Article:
Nothing to C Here
If it is one thing we learned in class, it is that the richest kids don’t always get the best grades. Read More
The first time I met Jonathan Benno, the chef at Lincoln Ristorante, he was in charge of Per Se, and I was kind of a dick. For one thing, I was drinking heavily in those days; for another, I am a swaggering extrovert, and, like many such people, I tend to disrespect less-obstreperous personalities. I was smitten with a friend of Benno’s then-fiancée, and I used to kid both women about the chef’s low-key manner. “How’s Mr. Personality?” I would bleat over my sazerac, thinking I was a regular Don Rickles or somebody. It got back to Jonathan, I found later, and he was insulted and pissed off.
This week’s New York Magazine is a series of “Workplace Confidential” essays, which include a former Lehman Brothers banker who thinks “nobody is making that much money” on Wall Street, a Page Six reporter shilling for News Corp on the DL, a firefighter who thinks anyone with post-traumatic stress disorder should “fucking get over it,” a Hollywood agent who explains that “the abject lying is crazy” in his business, and other testimonials from people saying things we already knew they thought.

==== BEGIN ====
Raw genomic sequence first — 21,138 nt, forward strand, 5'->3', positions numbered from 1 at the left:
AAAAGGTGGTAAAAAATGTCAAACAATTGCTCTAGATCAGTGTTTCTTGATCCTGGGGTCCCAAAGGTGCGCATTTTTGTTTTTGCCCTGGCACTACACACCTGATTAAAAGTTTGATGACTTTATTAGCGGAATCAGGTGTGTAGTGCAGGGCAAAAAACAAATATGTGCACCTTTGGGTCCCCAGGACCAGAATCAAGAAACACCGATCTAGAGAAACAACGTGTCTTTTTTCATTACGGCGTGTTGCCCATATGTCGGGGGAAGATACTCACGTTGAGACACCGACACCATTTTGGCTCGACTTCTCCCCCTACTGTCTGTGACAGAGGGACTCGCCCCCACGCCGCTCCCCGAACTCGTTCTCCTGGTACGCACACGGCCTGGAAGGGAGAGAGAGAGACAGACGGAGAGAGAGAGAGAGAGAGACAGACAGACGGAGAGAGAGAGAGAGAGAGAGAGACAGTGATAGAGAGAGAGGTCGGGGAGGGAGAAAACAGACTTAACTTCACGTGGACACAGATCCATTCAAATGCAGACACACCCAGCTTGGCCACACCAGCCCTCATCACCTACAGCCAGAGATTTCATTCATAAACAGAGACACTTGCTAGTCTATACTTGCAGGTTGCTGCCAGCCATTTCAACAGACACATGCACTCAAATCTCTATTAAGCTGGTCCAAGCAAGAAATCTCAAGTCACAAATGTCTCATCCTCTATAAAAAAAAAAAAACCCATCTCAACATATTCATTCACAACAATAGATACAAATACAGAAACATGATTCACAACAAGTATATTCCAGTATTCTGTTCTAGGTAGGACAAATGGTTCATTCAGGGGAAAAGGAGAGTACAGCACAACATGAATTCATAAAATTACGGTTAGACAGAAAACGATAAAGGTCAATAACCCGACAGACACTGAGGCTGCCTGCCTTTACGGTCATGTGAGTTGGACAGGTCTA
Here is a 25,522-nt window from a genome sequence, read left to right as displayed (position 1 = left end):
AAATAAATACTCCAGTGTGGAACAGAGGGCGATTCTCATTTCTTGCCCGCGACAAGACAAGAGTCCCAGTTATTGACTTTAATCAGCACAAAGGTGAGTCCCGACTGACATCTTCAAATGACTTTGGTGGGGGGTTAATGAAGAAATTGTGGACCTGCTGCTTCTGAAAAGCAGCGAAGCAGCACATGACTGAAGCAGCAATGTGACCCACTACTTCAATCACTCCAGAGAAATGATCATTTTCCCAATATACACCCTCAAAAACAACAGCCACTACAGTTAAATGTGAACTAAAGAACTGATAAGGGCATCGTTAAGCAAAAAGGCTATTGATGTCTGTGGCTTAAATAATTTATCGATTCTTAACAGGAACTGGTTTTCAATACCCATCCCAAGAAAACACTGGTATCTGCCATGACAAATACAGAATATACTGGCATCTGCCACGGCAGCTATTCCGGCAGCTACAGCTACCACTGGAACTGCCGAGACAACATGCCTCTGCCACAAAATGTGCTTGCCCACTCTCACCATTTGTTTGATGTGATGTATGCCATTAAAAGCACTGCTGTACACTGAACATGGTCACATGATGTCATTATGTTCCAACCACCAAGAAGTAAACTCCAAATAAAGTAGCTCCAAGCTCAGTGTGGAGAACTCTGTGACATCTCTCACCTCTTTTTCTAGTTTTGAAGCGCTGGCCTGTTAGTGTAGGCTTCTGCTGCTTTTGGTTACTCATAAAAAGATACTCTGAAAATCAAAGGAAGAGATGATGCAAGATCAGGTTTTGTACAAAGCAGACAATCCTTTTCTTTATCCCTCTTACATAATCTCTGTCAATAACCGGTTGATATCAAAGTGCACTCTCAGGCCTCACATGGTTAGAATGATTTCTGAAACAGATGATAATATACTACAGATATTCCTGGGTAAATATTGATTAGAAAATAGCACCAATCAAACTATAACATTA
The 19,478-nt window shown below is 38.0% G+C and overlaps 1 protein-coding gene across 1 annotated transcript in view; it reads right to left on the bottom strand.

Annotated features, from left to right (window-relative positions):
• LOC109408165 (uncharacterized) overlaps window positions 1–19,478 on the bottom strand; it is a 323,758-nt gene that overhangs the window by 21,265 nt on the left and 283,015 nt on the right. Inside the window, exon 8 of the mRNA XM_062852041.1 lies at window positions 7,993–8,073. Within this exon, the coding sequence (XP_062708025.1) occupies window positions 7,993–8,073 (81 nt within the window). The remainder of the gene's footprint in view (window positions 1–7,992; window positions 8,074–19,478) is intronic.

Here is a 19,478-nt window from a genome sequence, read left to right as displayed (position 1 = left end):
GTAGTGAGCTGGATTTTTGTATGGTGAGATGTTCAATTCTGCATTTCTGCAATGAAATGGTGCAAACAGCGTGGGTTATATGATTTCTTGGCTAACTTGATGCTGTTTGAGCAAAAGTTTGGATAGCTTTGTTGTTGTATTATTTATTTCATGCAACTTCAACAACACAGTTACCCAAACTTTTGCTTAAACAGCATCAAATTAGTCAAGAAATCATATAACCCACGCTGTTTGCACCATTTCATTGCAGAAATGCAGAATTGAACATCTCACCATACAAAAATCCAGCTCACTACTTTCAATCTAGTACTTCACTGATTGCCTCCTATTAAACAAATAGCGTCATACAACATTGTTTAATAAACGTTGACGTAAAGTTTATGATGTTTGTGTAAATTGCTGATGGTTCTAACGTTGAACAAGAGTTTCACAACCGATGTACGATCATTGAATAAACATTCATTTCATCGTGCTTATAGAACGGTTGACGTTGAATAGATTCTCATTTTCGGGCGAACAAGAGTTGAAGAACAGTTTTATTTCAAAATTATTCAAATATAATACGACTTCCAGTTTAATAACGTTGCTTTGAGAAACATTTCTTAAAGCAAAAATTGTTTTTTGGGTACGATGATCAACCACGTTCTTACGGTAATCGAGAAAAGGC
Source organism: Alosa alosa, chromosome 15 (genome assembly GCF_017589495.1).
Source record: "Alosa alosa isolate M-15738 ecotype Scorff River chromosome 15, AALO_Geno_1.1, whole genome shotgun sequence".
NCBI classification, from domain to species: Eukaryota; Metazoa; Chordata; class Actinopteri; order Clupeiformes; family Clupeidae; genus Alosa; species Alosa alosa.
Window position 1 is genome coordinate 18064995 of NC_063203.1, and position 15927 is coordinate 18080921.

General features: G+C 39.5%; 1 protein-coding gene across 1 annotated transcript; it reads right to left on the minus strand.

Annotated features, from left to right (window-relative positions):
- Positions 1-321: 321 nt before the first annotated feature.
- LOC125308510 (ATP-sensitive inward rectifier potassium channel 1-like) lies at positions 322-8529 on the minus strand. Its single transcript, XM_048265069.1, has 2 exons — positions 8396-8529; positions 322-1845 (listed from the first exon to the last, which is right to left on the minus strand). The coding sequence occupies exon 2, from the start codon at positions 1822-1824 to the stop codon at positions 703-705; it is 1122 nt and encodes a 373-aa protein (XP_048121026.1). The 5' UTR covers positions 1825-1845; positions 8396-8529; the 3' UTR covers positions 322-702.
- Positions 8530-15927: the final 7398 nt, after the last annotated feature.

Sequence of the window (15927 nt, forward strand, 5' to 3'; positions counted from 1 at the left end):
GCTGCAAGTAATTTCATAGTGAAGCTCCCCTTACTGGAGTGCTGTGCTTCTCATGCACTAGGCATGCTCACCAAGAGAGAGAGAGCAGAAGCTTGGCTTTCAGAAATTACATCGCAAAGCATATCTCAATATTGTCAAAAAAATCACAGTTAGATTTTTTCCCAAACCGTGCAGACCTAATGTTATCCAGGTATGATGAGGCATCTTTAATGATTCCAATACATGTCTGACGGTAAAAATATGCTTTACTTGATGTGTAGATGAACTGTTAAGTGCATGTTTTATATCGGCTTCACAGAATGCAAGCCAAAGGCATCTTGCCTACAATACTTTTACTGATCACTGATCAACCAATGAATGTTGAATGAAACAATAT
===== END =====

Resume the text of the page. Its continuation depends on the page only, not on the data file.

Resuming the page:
The waiter stood over me, pen at the ready. “Signorina?”
For lunch I ordered sardines on toast, pickled herring, a grilled mutton chop, buttered green beans, pommes lyonnaise and lemon sherbert.
I was 12, sitting with my family in the dining room of Lloyd Triestino’s S.S. Victoria Read More
Glenn Bunger, a 38-year-old teacher from Manhattan, was driving in rural Pennsylvania last month when he saw a roadside farm. Screech! Mr. Bunger had been seeking a plump pumpkin into which he could carve the Barack Obama sunrise logo, but as he perused the crates of fresh produce, something more impressive caught his eye: an Read More
Last night, Thomas Keller, the chef and owner of impossible-to-penetrate gastronomical temples like Napa’s French Laundry and New York’s Per Se, said he finds the recent celebrity-chef trend rather capricious.
“I think today it’s certainly created some challenges for some of the younger chefs that really want to be celebrity chefs. Read More
SERVICE INCLUDED: FOUR-STAR SECRETS OF AN EAVESDROPPING WAITER
By Phoebe Damrosch
Morrow, 228 pages, $24.95
Phoebe Damrosch (or her publisher) tries to serve her cake and eat it too by positioning Service Included: Four-Star Secrets of an Eavesdropping Waiter as a devil-wears-a-toque memoir about working in the dining room at Thomas Keller’s Per Read More